Prime Cuts: Awake My Soul, I Want to Be Just Like You, Two Times Born
Overall Grade: 5/5
While many bluegrass albums tend to fault on trying to get their pickings right at the expense of the songs, this is not the case with Chosen Road. Comprised of Zachary Alvis, Tyler Robertson, and Jonathan Buckner, Chosen Road often balances excellent musicianship and superior song selection. In this regard, "It Never Gets Old" doesn't. After a hymn and a Christmas-themed album, it's good to know "It Never Gets Old" is packed with 13 newly recorded tunes with subjects ranging from worship to parenting to even a tribute to a martyred missionary.
The album starts with Tony Wood and Lee Black's "Awake My Soul." Featuring a classic John Wesley structure, the song has a hymnic nostalgia despite being a recently penned composition. Nineties Christian music duo Phillips, Craig, and Dean (PCD) is represented in a couple of tracks. Chosen Road offers a banjo-led country version of PCD's big hit "I Am a Friend of God," which is not bad. Gorgeous is Chosen Road's take on PCD's tender ballad "I Want to Be Just Like You." The song, which tells how a boy longing to like his dad drives the father to make the same request from his heavenly Father, is soul-searching at best.
Those faint of heart who need to boost their vision of God will benefit from the theologically rich "The Storm Still Knows His Voice." For some two-stepping fun, "Two Times Born" is danceable and proclaims the Gospel in an ultra-catchy fashion. More heart-rendering stuff comes with the story songs "That's What Heroes Do" and "What Love Looks Like." The latter, in particular, is a wonderful depiction of marital love that goes beyond cute roses and champagne glasses.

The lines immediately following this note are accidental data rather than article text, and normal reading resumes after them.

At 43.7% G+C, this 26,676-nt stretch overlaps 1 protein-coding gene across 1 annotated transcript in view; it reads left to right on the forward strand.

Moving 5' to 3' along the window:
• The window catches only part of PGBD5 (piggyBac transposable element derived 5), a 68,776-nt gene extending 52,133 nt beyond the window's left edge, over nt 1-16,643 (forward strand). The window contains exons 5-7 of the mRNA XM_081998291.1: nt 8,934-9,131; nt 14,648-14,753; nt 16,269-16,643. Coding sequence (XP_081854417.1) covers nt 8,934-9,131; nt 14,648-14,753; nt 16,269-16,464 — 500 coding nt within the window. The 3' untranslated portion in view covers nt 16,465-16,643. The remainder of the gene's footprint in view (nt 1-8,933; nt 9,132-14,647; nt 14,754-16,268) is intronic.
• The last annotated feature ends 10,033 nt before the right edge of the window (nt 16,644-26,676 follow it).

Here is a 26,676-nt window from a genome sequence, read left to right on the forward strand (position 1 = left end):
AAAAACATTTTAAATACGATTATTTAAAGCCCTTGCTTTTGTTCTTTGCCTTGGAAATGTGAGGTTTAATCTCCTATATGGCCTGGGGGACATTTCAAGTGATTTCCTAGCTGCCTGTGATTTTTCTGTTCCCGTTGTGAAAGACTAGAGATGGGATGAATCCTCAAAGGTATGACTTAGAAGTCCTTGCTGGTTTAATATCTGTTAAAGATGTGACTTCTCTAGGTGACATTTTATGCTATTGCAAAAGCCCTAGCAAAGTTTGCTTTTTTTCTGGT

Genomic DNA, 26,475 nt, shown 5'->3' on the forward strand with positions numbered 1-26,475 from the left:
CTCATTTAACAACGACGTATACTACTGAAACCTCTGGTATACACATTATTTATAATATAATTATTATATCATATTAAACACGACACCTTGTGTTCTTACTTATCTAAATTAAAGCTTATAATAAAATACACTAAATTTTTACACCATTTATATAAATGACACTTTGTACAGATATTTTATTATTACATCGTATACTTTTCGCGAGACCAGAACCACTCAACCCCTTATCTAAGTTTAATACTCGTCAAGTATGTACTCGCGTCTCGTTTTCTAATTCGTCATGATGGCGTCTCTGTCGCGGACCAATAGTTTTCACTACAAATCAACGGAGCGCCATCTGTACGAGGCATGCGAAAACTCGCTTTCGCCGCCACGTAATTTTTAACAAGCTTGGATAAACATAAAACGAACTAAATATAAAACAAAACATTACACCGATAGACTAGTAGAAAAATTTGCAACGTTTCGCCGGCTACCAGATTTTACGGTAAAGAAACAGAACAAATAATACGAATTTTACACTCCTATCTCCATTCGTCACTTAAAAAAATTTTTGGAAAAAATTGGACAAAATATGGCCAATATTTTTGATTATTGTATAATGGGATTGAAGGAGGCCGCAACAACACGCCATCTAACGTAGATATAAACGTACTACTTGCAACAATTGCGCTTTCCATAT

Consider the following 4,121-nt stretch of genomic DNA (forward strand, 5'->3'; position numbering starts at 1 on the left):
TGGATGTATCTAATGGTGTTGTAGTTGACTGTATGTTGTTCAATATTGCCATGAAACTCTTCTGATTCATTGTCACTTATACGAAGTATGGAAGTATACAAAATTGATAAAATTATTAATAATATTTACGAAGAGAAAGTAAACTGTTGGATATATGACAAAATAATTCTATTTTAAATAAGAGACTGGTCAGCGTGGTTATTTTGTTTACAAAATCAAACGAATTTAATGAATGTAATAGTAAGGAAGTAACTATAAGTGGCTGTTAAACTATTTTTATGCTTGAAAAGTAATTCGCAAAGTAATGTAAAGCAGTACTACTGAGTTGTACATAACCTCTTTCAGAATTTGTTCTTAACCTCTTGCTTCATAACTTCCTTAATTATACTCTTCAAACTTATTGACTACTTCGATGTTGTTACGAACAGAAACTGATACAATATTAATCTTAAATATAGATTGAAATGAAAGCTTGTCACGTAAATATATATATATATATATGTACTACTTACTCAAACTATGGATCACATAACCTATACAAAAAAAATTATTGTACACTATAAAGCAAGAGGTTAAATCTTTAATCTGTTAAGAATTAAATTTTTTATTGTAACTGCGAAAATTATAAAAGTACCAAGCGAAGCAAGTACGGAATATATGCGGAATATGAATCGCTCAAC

The most surprising entry in the set is the trio's rendition of Leeland's "Lion and the Lamb." Chosen Road has taken one of worship music's most bombastic rock anthems, and they have it their own. Stripped and dressed in their warm acoustic Appalachian backing, "Lion and the Lamb" gets a nice verdant makeover. Meanwhile, album closer "People's Praise," a track that will keep you at the seat's edge, was inspired by a letter left behind by missionary Karen Watson, who was killed while working with refugees in Iraq.
In short, this album is more than just about good songs and instrumentations; there is a lot of heart and moving moments that you will want to visit again and again.